What attracted you to our humble little abode here at Welch?

I really like the fact that the Welch Collection is so readily accessible, accessible 24/7, and online---but then---what’s built into the service model is this one-on-one, individualized, highly specialized information service. So on the one hand, you have this state of the art e-collection that’s married to this very face-to-face, organic personalized service that can help you navigate the “maze of stuff” that’s online. The technology is married to a personal model of informationist  resources.

For me, working at Welch is really a kind of step up. A step up in terms of complexity, degree of difficulty---and for me it’s also about exploring and developing a certain sophisticated informationist skill set. It’s the excitement and challenge of the situation.

Another big part about working at Welch is the team. What I feel, and what I felt from my first interview was that---I’ll be working with some very bright people whom I can draw from. I’m hoping that they can push me and I’ll be able to make my own contribution in terms of all of us providing a certain quality of service. Everyone’s been super-supportive and I know I’ll be able to partner with whomever I’m working with.

In talking with Rob, what caught me by surprise was his equal passion for both the worlds of Art and Welch. Hmmmmm. In the words of someone not famous: “who’d a thunk it”. Maybe a “cloaking device” has shielded us from their unification. Next time you pass a Rauschenberg painting, maybe you’ll envision the collage we’ve assembled here at Welch.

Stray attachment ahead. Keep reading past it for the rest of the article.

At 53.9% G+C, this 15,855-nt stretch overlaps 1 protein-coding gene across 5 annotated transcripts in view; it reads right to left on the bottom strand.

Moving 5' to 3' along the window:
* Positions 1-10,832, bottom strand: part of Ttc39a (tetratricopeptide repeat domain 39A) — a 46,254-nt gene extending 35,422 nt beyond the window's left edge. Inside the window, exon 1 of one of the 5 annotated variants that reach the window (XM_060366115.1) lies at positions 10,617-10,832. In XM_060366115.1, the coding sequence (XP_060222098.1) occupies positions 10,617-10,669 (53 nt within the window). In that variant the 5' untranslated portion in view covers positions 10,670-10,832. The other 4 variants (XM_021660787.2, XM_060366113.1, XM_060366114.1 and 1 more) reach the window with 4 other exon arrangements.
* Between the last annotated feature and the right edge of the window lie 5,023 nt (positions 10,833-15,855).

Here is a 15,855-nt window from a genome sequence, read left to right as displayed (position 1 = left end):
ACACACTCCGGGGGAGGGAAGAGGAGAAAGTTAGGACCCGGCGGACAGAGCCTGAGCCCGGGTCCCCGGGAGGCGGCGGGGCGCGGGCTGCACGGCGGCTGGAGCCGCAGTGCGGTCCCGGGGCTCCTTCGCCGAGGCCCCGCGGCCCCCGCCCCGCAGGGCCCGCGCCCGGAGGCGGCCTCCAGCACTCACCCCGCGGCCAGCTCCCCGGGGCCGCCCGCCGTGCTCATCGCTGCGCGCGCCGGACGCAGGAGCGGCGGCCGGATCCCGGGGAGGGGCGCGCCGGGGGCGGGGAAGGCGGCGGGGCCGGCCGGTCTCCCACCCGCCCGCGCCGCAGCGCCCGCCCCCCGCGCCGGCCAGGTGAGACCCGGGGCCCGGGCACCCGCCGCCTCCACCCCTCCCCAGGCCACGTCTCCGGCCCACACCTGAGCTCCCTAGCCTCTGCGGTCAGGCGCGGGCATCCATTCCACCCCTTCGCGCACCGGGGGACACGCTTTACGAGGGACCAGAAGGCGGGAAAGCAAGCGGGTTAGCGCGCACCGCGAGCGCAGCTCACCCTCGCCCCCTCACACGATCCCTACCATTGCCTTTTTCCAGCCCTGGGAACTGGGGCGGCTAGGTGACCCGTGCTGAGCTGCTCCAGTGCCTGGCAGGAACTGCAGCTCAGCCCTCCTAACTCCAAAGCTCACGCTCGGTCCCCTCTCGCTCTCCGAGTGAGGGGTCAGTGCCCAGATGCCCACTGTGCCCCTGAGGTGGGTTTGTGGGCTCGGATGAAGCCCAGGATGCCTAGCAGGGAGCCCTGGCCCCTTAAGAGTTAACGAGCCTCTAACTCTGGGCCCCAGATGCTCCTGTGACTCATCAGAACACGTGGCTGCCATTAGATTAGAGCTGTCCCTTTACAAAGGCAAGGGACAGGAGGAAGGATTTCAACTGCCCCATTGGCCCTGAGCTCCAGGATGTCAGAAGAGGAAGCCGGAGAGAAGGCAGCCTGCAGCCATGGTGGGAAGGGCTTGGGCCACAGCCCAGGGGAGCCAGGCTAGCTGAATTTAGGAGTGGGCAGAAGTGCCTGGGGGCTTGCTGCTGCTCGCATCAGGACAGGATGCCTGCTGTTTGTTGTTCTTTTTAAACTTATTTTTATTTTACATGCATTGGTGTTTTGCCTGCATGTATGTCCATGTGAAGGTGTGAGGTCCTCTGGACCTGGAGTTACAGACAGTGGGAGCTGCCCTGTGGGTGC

Rob Wright

 

 

 

 

Alonzo LaMont



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This past Sunday Carrie Price (new Welch Informationist) and Yours Truly Alonzo (not new at all) went out into the stinkin, stankin heat to Tour 5 or 6 parks in Baltimore City. The ride raised money for the Department of Parks and Recreation (some know this as the Dept. of Recreation and Parks) to improve our city parks.

 

Here we are in Dickeyville, a very quaint community in Northwest Baltimore. It's off the beaten path, but a true gem filled with great old houses, a waterfall and lots and lots of local atmosphere. I also crossed paths with Stephanie Shapiro from Inside Hopkins along the way.

 

We stop to rest in Druid Hill Park. The sun is baking, but shade is everywhere. A little bit after this I talk Carrie into----I mean Carrie agrees to turn our 25 miler, into a 33 miler. What a trooper. She deserves major macho points. We saw even more of the city, and no matter how well you know Baltimore----there's always a surprise somewhere.

 

 

 

Here's my friend Dwight Pinkney, who with the help of his wife Anne, have helped organize this ride for the last 10 years. It doesn't look like it here, but there were over 1,000 participants and we had live jazz and food once we crossed the finish line. PLUS, we get bragging rights over everybody who thinks they know what it's like to travel in Baltimore City. Kudos again to my riding buddy Carrie, she negotiated city traffic like a pro. who beat the heat? We did.

 

Alonzo Lamont

alonzo@jhmi.edu